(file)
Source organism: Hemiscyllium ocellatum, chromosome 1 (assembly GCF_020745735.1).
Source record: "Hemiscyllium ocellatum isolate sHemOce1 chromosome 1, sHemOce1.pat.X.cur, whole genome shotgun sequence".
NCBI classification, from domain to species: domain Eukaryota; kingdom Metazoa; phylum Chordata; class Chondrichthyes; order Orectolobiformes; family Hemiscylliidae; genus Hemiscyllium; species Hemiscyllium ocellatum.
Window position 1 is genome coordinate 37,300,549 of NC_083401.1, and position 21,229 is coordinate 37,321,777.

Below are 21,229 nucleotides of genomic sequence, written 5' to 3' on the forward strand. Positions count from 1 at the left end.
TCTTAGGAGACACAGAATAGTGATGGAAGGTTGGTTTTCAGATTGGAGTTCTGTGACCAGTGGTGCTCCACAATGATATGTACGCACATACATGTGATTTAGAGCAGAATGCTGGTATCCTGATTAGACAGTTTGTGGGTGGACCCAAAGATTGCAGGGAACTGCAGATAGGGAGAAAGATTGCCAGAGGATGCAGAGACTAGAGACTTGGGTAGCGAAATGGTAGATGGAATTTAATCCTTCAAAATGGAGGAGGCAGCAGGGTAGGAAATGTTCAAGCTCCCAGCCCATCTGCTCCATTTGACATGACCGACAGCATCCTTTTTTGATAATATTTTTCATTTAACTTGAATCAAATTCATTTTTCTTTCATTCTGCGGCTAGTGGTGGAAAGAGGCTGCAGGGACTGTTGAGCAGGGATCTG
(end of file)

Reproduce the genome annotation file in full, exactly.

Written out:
Source organism: Hemiscyllium ocellatum, chromosome 1 (assembly GCF_020745735.1).
Source record: "Hemiscyllium ocellatum isolate sHemOce1 chromosome 1, sHemOce1.pat.X.cur, whole genome shotgun sequence".
NCBI classification, from domain to species: domain Eukaryota; kingdom Metazoa; phylum Chordata; class Chondrichthyes; order Orectolobiformes; family Hemiscylliidae; genus Hemiscyllium; species Hemiscyllium ocellatum.
Window position 1 is genome coordinate 37,300,549 of NC_083401.1, and position 21,229 is coordinate 37,321,777.

Below are 21,229 nucleotides of genomic sequence, written 5' to 3' on the forward strand. Positions count from 1 at the left end.
TCTTAGGAGACACAGAATAGTGATGGAAGGTTGGTTTTCAGATTGGAGTTCTGTGACCAGTGGTGCTCCACAATGATATGTACGCACATACATGTGATTTAGAGCAGAATGCTGGTATCCTGATTAGACAGTTTGTGGGTGGACCCAAAGATTGCAGGGAACTGCAGATAGGGAGAAAGATTGCCAGAGGATGCAGAGACTAGAGACTTGGGTAGCGAAATGGTAGATGGAATTTAATCCTTCAAAATGGAGGAGGCAGCAGGGTAGGAAATGTTCAAGCTCCCAGCCCATCTGCTCCATTTGACATGACCGACAGCATCCTTTTTTGATAATATTTTTCATTTAACTTGAATCAAATTCATTTTTCTTTCATTCTGCGGCTAGTGGTGGAAAGAGGCTGCAGGGACTGTTGAGCAGGGATCTG